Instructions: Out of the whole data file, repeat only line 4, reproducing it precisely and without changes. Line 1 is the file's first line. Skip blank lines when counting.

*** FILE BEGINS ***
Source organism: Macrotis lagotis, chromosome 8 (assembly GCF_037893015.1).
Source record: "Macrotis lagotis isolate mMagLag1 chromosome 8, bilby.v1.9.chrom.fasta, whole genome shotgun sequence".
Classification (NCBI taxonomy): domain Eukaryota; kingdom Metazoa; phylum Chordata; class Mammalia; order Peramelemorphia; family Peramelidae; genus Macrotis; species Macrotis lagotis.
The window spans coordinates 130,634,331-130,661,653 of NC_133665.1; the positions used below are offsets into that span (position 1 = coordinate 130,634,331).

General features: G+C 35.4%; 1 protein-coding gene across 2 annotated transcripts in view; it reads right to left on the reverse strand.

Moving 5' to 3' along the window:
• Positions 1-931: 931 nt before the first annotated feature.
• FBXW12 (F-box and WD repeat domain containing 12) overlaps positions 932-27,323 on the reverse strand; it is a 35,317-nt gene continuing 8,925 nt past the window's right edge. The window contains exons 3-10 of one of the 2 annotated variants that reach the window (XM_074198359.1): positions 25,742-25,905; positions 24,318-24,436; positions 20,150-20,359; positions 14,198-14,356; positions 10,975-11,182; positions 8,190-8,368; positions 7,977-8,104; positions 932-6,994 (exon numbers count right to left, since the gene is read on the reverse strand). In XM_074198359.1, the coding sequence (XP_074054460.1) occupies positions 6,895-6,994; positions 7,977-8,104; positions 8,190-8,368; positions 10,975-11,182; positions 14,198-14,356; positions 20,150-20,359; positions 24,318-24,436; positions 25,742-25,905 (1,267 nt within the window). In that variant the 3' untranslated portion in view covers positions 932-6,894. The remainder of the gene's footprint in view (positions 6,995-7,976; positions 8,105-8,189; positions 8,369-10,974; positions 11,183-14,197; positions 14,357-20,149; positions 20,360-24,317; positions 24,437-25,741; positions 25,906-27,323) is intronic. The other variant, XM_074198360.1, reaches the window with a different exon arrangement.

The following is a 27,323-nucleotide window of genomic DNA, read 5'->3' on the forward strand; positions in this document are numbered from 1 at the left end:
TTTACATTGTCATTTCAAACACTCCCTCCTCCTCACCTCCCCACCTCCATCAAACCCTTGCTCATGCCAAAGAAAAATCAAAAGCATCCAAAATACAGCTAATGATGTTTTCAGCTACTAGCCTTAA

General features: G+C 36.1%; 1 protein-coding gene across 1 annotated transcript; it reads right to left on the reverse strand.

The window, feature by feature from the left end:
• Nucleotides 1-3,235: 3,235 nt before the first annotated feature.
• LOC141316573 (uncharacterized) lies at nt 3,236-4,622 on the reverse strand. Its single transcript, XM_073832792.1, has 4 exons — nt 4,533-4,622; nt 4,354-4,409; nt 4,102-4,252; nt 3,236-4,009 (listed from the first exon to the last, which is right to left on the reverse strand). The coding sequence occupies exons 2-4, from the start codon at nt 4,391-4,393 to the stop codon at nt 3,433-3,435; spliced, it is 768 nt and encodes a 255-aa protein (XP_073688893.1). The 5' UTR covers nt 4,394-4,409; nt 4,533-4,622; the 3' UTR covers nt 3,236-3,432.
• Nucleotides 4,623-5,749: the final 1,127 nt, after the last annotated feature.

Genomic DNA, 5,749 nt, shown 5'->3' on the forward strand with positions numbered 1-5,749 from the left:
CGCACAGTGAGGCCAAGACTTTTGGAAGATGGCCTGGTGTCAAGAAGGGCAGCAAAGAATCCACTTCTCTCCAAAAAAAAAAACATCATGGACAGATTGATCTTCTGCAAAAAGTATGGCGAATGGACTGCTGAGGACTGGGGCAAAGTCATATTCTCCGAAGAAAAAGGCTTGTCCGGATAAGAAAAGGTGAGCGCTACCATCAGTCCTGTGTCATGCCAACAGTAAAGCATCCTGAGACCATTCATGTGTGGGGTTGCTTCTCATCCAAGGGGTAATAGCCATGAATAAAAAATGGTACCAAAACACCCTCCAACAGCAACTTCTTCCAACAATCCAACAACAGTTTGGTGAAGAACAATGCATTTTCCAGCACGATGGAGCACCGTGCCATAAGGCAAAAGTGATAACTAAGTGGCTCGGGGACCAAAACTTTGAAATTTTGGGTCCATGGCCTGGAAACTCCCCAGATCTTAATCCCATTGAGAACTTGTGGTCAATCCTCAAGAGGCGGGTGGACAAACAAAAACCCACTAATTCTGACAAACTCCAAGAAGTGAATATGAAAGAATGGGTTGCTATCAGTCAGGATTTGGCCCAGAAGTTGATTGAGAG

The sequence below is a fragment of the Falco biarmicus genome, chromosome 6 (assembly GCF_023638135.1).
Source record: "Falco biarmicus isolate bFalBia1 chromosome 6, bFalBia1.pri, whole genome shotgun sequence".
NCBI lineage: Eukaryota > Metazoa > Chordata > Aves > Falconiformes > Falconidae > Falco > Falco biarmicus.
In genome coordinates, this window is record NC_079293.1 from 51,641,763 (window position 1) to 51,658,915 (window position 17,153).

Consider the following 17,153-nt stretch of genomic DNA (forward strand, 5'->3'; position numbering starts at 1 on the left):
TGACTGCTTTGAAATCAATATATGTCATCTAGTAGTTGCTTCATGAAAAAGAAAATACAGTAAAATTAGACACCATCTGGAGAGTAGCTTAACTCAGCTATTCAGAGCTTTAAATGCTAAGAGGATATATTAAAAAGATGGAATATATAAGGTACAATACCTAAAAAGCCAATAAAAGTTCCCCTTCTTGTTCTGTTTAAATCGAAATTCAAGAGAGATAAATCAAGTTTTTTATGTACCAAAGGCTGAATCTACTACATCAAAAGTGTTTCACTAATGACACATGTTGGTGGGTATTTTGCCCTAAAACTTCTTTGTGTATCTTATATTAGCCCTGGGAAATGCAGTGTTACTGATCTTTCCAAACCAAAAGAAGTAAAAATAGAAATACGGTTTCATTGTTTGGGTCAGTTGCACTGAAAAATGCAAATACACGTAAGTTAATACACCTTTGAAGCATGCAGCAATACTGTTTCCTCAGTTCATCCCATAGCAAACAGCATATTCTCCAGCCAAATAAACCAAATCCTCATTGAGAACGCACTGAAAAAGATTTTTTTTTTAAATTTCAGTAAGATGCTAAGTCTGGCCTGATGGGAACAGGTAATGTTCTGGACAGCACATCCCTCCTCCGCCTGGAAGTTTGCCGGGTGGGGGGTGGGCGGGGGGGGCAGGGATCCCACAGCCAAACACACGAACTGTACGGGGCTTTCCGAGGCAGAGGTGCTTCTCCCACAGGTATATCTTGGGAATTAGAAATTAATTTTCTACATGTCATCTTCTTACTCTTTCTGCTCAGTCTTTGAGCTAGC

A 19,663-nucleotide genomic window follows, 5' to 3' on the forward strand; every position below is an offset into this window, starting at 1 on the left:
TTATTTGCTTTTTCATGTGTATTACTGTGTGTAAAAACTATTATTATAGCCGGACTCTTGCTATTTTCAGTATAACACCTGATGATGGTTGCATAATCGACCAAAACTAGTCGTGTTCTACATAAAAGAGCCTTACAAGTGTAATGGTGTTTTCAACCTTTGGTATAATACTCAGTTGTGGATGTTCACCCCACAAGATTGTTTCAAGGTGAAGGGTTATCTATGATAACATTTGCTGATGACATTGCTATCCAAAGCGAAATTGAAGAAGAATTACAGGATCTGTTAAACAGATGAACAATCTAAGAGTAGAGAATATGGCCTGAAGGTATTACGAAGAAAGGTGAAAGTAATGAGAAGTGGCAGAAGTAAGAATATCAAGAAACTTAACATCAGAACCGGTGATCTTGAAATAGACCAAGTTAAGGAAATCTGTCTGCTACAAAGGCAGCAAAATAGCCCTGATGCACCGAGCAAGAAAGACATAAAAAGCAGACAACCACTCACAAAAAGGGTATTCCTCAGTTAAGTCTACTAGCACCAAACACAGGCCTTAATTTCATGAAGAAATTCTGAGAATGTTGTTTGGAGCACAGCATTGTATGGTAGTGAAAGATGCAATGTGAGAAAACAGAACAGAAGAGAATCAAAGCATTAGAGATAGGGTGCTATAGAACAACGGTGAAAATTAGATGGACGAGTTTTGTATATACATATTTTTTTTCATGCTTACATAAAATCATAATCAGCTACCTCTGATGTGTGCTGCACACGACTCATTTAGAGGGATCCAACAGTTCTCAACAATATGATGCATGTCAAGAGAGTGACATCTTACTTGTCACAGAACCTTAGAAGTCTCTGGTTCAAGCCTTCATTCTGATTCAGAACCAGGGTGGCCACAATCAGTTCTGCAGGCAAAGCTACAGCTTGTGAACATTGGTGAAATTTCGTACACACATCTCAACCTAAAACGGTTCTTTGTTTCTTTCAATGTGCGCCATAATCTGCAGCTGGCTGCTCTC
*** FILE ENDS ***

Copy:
The window spans coordinates 130,634,331-130,661,653 of NC_133665.1; the positions used below are offsets into that span (position 1 = coordinate 130,634,331).